Australia Prime Minister Tony Abbott insists that the world should protect its one and only planet, but not at the cost of economic growth.
Apart from the question of what sort of economic growth could be achieved in a degraded environment – think of the impacts on crops and agriculture, water scarcity, infrastructure and storm damage – here is some good news: setting ambitious targets to cut carbon emissions does not need to impact economic growth.
How do we know this? Because the Abbott government’s own modelling tells us so.
They commissioned economist Professor Warwick McKibbin to model the impact on various levels of emission reductions out to 2030. The blue bars on the left show us the various modelling of economic growth assuming no emission reductions. The dark bars show the impact with a 26 per cent target by 2030, and a 45 per cent target.
Can you spot the difference? Yep, it’s actually quite hard. Indeed, one wonders where the Coalition’s environment minister finds his $660 billion estimate on the impact of a 50 per cent reduction proposed by Labor?
Here’s another way of looking at the data, although this time using a reference case that includes the impact on Australia of other countries’ actions to reduce emissions. Again, it is almost impossible to spot the difference.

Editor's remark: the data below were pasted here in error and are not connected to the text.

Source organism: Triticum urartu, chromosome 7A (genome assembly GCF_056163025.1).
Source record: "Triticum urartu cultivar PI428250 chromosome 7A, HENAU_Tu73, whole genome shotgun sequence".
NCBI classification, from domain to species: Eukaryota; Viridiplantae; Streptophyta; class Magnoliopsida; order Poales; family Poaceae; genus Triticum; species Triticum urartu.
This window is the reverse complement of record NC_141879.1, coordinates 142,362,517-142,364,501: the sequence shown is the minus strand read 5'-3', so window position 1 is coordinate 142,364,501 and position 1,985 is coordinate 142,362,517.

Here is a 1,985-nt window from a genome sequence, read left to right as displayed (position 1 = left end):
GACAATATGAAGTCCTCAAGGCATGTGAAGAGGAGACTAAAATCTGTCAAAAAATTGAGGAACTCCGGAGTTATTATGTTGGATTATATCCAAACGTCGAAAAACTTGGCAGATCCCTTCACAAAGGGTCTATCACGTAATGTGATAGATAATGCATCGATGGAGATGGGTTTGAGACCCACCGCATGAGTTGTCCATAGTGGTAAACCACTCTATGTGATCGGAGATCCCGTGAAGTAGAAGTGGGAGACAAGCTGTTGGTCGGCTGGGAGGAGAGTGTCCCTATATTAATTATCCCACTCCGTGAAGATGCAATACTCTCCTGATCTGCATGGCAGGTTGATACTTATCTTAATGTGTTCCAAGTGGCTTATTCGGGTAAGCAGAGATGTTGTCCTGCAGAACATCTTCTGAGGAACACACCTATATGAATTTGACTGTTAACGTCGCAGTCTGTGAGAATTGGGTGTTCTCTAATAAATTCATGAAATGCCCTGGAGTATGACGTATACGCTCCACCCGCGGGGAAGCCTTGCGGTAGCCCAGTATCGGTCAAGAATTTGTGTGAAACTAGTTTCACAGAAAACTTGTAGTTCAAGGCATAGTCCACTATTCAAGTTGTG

And even that is taken on what The Climate Institute notes is extremely conservative technology cost assumptions, particularly in reference to renewable energy such as wind and solar. TCI says this appears to have been a “deliberate” strategy, and is an issue taken up in this article here.
If more realistic technology costs had been assumed, then the impact would be even less. And if international carbon credits are also used, then the cost of a domestic 26 per cent target is exactly the same as a 45 per cent target with access to international markets.
The cost argument used by Greg Hunt is similar to those arguing against action on climate change, be it from incumbent fossil fuel industries, or others with vested interests. Or politicians seeking to curry favour.
A favourite argument against German policy (and one used by Hunt himself) is that the Energiewende, or energy transition, is costing a huge amount of money. A new study puts it at €28 billion a year.
Actually, the renewable energy subsidy is costing €23 billion, but as the German industrial giant Siemens pointed out in a recent study, it avoids €31.6 billion a year in savings from avoided fossil fuel and nuclear costs.
That figure, reports Craig Morris from the Energy Transition website, includes lower wholesale prices and offset coal, gas, and uranium imports. That’s a big benefit each year, and one good reason why it remains German policy.